You can keep your investments in a personal savings account, an IRA, or an online checking account. Acorns offers both Traditional and Roth IRAs, which are useful if you want to save for the long-term. By using an IRA, you can grow your money faster and with fewer losses to taxation.

But, there’s a catch. We’ll talk about this more in a moment. 

Acorns Additional Features

Acorns offers some free educational articles within the app’s “Grow your knowledge” section. Many of these articles are very introductory, so if you’re brand-new to investing and want to know more, this can be a great resource. 

The articles discuss everything from what is investing to what are dividends to how long you should invest your money. They’re well worth the read if you want to learn a little bit more about investing.

Acorns also takes care of something known as portfolio rebalancing. While we have a more in-depth guide on portfolio rebalancing, the broad overview is that it keeps your portfolio at the same level of risk as you originally intended. 

This helps further automate the investing process and removes one more difficulty the new investor may not want to or feel comfortable managing.

The last feature to discuss is Acorns’ “Your Potential” chart. I love this chart because it helps keep people motivated and on-track towards their financial goals.

Acorns' "Your Potential" chart photo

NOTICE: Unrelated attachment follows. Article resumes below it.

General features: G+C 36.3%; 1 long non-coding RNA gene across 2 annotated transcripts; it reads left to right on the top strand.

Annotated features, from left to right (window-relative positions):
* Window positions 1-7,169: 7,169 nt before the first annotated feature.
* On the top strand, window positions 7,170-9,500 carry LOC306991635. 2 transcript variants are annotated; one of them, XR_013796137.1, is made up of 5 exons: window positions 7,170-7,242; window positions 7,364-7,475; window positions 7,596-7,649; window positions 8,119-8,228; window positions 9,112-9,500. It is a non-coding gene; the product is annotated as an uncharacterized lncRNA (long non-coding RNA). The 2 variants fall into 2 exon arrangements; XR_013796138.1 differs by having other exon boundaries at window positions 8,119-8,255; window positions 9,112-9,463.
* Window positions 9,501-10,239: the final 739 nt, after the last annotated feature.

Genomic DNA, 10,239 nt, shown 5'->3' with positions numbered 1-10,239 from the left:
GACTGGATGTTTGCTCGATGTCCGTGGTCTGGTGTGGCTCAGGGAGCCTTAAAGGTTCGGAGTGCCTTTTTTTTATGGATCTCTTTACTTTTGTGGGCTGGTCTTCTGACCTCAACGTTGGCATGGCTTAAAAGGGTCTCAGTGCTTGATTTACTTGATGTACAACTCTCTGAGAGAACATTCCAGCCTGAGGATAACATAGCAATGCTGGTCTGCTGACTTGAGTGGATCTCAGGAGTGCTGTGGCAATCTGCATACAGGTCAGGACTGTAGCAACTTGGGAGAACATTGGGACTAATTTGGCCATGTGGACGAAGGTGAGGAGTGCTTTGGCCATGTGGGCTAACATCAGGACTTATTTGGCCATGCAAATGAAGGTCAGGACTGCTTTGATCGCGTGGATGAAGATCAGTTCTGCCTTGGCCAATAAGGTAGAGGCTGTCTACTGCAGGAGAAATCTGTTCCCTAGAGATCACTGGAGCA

This simple graphic shows the power of investing. By putting away as little as $100/month, you could have over $200,000 by the time you’re age 60! That’s the power of compound interest!

How Does Acorns Make Its Money?

Here at TFT, we think it’s important for you to understand how companies, especially those that claim to offer free services, earn their money. Acorns earns its revenue in two main ways: subscription costs and transfer fees. 

Acorns’ Subscription Costs

A standard Lite account costs $1 / month and lets you use the round-up and Found Money features in a personal savings account. The more expensive Personal account costs $3 / month and lets you store your funds in an IRA or checking account.

The checking account also comes with a debit card. 

While $1 – $3 in monthly fees doesn’t sound like a lot, it’s still a lot higher than many other services like Betterment or M1 Finance. This is because most other services charge as a percentage of your account’s total value rather than a flat rate.

Let’s use Betterment as an example to show how Acorns’ costs are, in reality, much higher for people with less money in their account. Betterment charges 0.25% annually, while Acorns costs either $12 or $36 each year, depending on the service.